While progress toward all of the Strategic Outcomes is graded as ‘good’, it is important to recognize these grades are measured against progress on the initiatives included in the Business Plan and operating a transit system through a pandemic necessitated deviation from these initiatives.
The development and reliance on the Pandemic Response Plan in 2020 was critical to successfully operating through the various stages of lock-down and other public health measures. Most of 2020 was focused on the Response phase of the plan, with policies, protocols and service decisions being made or adjusted on a regular basis. It is anticipated that the second half of 2021 will be focused on the Resiliency phase of the plan, which calls for revisiting the each of the decisions made in 2020 to determine whether they remain applicable or require adjustment. Finally, it is hoped that 2022 will see the Rebuilding Phase of the Plan set in motion. Approval of the service growth initiatives for 2021 will be a very good start to the rebuild, noting the improvements are targeted at improving service frequencies system wide, resulting in a conventional service that will be a more viable option for more Londoners.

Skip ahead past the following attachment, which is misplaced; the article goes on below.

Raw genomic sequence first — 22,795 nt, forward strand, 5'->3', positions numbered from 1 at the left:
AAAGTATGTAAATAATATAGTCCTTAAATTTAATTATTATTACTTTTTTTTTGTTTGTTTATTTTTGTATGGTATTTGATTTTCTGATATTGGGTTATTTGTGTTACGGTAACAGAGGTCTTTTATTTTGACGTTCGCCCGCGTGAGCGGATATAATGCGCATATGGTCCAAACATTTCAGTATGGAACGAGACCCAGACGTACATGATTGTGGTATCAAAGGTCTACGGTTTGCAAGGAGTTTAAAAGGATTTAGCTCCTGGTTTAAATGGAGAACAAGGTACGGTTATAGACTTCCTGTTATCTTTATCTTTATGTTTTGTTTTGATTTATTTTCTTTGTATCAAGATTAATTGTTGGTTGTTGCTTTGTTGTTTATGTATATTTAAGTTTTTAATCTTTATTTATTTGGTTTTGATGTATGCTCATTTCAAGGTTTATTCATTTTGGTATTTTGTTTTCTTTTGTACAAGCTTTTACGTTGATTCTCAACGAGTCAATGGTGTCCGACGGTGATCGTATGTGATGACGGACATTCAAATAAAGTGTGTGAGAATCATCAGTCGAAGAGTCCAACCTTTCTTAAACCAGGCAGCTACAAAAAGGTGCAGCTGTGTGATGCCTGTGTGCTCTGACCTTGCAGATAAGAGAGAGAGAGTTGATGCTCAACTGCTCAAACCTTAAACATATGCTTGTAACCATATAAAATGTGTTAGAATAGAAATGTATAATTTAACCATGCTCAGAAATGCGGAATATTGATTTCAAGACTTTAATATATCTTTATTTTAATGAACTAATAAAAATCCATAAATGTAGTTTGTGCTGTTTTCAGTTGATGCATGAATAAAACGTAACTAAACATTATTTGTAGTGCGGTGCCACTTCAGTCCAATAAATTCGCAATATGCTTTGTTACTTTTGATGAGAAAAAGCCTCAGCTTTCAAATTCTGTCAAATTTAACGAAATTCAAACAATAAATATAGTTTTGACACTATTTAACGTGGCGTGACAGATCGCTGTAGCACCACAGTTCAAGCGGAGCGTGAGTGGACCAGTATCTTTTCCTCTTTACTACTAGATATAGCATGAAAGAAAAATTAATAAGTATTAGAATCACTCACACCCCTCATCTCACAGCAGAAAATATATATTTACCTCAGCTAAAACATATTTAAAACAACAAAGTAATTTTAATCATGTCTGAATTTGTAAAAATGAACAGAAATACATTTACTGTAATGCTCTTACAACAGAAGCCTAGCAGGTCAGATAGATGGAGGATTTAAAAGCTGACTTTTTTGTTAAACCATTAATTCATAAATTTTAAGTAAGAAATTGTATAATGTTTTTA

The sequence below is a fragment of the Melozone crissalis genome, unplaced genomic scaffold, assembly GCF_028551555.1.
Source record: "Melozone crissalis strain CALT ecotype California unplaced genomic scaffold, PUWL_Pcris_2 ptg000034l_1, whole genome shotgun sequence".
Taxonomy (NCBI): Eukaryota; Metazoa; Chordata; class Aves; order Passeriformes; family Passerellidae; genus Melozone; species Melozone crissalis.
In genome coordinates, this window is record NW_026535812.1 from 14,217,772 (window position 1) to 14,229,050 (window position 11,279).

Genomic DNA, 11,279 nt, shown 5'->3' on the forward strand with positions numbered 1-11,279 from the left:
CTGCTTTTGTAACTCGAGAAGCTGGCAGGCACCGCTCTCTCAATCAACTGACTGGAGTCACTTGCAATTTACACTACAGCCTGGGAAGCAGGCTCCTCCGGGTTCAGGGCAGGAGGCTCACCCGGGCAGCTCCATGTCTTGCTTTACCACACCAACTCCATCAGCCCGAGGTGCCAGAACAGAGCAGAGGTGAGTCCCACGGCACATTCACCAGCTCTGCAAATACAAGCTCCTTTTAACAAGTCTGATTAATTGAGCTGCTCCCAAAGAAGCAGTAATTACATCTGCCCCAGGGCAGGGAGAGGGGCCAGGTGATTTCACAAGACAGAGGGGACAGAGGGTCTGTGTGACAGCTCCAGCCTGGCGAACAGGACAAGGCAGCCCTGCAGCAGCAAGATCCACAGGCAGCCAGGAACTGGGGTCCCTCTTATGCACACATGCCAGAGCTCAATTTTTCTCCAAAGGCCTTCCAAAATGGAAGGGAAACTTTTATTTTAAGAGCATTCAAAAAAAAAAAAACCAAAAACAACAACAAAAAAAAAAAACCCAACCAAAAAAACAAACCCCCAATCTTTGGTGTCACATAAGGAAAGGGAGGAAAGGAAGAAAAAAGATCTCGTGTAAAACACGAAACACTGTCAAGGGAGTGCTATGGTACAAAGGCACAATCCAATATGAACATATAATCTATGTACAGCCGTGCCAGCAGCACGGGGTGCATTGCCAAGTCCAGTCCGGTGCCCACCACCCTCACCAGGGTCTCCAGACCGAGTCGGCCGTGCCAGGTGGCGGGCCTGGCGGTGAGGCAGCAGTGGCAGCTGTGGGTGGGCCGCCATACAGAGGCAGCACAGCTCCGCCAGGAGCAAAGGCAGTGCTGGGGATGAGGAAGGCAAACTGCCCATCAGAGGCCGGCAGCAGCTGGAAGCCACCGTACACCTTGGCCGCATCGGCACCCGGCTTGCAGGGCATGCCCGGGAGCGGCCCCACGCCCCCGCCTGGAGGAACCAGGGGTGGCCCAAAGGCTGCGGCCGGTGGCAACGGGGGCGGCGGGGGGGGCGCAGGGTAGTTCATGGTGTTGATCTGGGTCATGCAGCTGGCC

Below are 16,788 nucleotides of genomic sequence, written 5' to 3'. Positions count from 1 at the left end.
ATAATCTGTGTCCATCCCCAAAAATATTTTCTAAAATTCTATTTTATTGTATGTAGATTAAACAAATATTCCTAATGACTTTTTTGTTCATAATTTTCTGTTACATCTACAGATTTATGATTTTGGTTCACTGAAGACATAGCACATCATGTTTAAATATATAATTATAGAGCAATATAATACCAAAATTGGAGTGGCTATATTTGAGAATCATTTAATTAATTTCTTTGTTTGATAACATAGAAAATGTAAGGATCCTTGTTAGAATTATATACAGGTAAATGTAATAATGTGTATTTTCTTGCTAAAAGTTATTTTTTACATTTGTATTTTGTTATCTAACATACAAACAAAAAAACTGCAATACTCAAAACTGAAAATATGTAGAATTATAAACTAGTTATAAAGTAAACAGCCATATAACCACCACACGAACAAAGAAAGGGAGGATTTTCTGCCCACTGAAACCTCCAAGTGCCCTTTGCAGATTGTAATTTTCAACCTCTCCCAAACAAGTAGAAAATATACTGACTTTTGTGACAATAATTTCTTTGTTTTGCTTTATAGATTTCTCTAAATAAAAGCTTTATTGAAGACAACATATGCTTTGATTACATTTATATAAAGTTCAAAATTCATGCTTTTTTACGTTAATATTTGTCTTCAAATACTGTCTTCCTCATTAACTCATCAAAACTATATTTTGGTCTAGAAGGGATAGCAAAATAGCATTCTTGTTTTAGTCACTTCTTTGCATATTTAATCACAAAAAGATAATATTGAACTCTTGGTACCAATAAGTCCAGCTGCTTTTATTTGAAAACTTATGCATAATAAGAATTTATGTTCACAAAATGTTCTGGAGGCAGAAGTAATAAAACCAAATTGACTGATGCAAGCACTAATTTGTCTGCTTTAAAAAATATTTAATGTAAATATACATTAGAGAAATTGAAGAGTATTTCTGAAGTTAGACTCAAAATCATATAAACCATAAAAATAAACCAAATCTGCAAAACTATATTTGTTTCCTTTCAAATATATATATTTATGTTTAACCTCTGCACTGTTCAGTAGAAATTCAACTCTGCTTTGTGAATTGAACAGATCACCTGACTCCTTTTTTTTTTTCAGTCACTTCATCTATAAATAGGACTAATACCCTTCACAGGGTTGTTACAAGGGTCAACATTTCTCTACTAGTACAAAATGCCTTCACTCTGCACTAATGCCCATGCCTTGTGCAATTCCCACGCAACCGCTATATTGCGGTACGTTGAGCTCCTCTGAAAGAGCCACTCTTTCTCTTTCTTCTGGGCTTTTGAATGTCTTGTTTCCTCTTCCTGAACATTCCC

Finally, every London Transit employee needs to be commended for their dedication and commitment to ensuring public transit services continued to operate throughout the pandemic without interruption.
Responding to evolving public health guidance, new policies and procedures to protect employee health and safety, and dealing with the pandemic implications that impacted personal lives were all challenges that were met head on with the entire London Transit team.
Subsequent to Commission approval of the Draft Annual Report, the transmittal letter will be drafted by the Commission Chair and the report will be finalized for distribution to LTC stakeholders and presentation to Municipal Council.
Mike Gregor, Director of Finance
Shawn Wilson, Director of Operations
Joanne Galloway, Director of Human Resources
Craig Morneau, Director of Fleet & Facilities
Katie Burns, Director of Planning
Concurred in by:
Kelly S. Paleczny, General Manager